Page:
[1] No entry on Górska, Pia is to be found in Słownik artystów polskich i w Polsce działających. Malarze, rzeźbiarze, architekci, vol. 2, Warszawa 1975; in post-WWII publications, the artist is briefly mentioned in: W. Skrodzki, Polska sztuka religijna 1900–1945, Kraków 1989, p. 81; W. Bartoszewicz, Buda na Powiślu, Warszawa 1966, pp. 101–104; E. Charazińska, Maria Pia Górska, in: Artystki polskie, exhibition catalogue, ed. A. Morawińska, National Museum in Warsaw, Warszawa 1991, pp. 166–167. An extensive chapter on Górska is included in a popular monograph by A. Okońska, Żywoty pań malujących, Warszawa 1981, pp. 151–184. The most detailed and insightful analysis of the life and work of the artist can be found in Beata Patała, Pia Górska (1878–1974) – zarys monografii, Warszawa 1999, unpublished MA thesis written at the University of Warsaw under the supervision of  Anna Sieradzka, typescript available in the library of the Institute of Art History at the University of Warsaw.

[2] P. Górska, O Chełmońskim, Warszawa 1932; ibidem, Paleta i pióro, Kraków 1956.

[3] M. z Łubieńskich Górska, Gdybym mniej kochała. Dziennik lat 1889–1895, Warszawa 1996, p. 21.

[4] T.S. Jaroszewski, Pałac Zamoyskich na Foksalu, Warszawa 1987, p. 92.

[5] Patała 1999 (fn. 1), p. 32.

[6] Ibidem, pp. 9–10.

[7] P. Górska, W kraju ciszy i burz, typescript in a private collection; quoted after: Patała 1999 (fn. 1), p. 11.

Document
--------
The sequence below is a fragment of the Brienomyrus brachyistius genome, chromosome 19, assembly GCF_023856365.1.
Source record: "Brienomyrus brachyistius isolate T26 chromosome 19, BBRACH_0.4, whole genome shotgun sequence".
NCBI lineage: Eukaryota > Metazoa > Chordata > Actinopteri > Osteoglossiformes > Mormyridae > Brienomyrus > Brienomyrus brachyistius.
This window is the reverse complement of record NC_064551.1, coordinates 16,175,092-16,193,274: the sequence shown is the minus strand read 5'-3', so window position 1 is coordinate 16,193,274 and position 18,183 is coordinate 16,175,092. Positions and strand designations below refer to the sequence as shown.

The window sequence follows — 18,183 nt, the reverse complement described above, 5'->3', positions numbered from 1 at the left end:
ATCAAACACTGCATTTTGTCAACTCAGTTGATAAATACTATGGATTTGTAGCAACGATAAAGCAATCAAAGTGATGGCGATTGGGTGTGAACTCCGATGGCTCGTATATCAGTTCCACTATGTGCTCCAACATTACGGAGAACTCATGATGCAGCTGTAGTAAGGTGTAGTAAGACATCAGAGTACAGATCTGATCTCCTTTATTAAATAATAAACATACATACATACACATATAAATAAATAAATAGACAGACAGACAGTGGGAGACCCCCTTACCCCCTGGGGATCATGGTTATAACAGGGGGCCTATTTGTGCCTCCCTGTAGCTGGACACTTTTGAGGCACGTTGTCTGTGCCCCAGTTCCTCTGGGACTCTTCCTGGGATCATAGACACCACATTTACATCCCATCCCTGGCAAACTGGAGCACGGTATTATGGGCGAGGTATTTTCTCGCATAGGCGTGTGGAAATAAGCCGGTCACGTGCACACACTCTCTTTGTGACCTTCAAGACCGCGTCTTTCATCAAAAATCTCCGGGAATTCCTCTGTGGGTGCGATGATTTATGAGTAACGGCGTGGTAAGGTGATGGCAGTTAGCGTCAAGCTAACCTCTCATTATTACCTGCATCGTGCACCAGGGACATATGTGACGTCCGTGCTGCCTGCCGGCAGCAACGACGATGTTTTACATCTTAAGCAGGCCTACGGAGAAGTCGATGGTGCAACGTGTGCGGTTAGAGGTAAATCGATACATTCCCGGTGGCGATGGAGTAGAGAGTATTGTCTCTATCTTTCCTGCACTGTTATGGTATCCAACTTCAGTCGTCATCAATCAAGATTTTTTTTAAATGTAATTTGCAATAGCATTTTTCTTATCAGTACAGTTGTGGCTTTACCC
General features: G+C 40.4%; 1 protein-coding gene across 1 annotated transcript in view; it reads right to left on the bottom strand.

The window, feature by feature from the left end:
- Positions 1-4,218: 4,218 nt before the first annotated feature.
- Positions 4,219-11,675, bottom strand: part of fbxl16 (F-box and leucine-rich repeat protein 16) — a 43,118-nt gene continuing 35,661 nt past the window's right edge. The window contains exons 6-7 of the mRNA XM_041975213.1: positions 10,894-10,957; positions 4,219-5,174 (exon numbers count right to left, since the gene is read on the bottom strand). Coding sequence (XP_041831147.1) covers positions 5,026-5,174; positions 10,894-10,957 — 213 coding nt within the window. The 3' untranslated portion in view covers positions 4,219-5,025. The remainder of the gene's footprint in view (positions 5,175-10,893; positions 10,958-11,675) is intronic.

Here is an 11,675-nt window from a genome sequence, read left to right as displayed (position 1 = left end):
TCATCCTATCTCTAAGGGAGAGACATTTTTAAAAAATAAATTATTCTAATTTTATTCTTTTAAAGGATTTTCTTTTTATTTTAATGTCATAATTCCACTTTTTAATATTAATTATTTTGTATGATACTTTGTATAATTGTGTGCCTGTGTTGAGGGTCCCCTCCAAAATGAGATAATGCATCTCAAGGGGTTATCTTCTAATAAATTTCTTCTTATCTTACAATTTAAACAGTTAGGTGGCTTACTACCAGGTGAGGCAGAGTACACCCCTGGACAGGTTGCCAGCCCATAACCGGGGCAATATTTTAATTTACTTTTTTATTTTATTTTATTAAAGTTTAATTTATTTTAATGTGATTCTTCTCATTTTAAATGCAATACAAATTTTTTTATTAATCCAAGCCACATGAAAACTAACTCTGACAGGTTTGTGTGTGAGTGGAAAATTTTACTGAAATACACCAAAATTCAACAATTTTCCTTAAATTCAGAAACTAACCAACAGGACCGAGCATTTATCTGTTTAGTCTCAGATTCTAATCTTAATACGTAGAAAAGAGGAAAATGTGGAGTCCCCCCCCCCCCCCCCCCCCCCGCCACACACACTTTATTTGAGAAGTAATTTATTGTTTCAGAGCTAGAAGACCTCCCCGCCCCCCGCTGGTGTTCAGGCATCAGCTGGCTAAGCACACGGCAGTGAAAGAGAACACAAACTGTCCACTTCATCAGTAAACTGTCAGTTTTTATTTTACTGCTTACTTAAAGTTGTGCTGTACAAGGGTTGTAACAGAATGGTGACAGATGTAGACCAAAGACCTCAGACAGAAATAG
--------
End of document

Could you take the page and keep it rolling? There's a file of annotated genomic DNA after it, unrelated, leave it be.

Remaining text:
[8] J. Wendorfówna, Chwalebny dyletantyzm, “Tygodnik Ilustrowany”, 1910, no. 19, p. 375.

[9] Górska 1956 (fn. 2), p. 65.

[10] Ibidem, p. 226.

[11] Górska (fn. 7), p. 57.

[12] Patała 1999 (fn. 1), pp. 16–25.

[13] The manuscript of Pia Górska’s autobiograpy for the editorial board of the Polish Biographical Dictionary, private collection, p. 9, quoted after: Patała 1999 (fn. 1), p. 47.

[14] Ibidem, p. 28

[15] Ibidem.

[16] Ibidem, pp. 59–68.

[17] Besides the Autobiografia, private collections include the typescript of: Kraj mojej młodości, W kraju ciszy i burz, Wspomnienia i pamiętnik.

[18] These include: Po zachodzie, 1899, National Museum in Krakow, and Portret we wnętrzu (Portrait of Róża Raczyńska), 1936, Raczyński Family Foundation in Rogalin, affiliated with the National Museum in Poznań.

[19] The Three Wise Men, oil on metal, unsigned, presented at an exhibition in Warsaw’s “Zachęta” in 1930 (“Przewodnik Towarzystwa Zachęty Sztuk Pięknych”, 1930, no. 50, p. 17, item 1), reproduced in: “Bluszcz”, 1930, no. 5, p. 11.

[20] Visitation (Mary and Elizabeth), oil on canvas, unsigned, presented at an exhibition in Warsaw’s “Zachęta” in 1930 (“Przewodnik Towarzystwa Zachęty Sztuk Pięknych”, 1932, no. 71, p. 18, item 232), reproduced in: “Tygodnik Ilustrowany”, 1932, no. 8, p. 15.

[21] Oil on canvas, 150 × 100 cm, unsigned.

[22] J. Duchniewski, entry: Loretańska Matka Boża, in: Encyklopedia katolicka, vol. 10, Lublin 2004, p. 1379.

[23] Skrodzki 1989 (fn. 1), p. 81.

[24] Oil on canvas, 50×40 cm, unsigned; the painting is only briefly mentioned in the monograph devoted to the church, see: E. Kowalczykowa, Kościół Świętego Krzyża, Warszawa 1975, p. 100.

[25] Pia Górska’s letter to Jadwiga Górska, neé Strojnowska, Krakow 17.12.1959, manuscript at the Krasiński Library in Warsaw; quoted after: Patała 1999 (fn. 1), p. 46.

[26] Pia Górska’s letter to Jadwiga Górska, neé Strojnowska, Krakow 12.10.1957, manuscript at the Krasiński Library in Warsaw; quoted after: Ibidem.

[27] M. Jacniacka, entry: Juda Tadeusz, in: Encyklopedia Katolicka, vol. 9, Lublin 2000, pp. 196–197; R. Knapiński, Credo Apostolorum w średniowiecznej i nowożytnej ikonografii kościelnej, in: Symbol apostolski w nauczaniu i sztuce Kościoła do Soboru Trydenckiego, ed. R. Knapiński, Lublin 1997, pp. 331–401.

[28] Skrodzki 1989 (fn. 1), p. 81.

[29] J. Lubos-Kozieł, Wiarą tchnące obrazy: studia z dziejów malarstwa religijnego na Śląsku w XIX wieku, Wrocław 2004.

Skip to content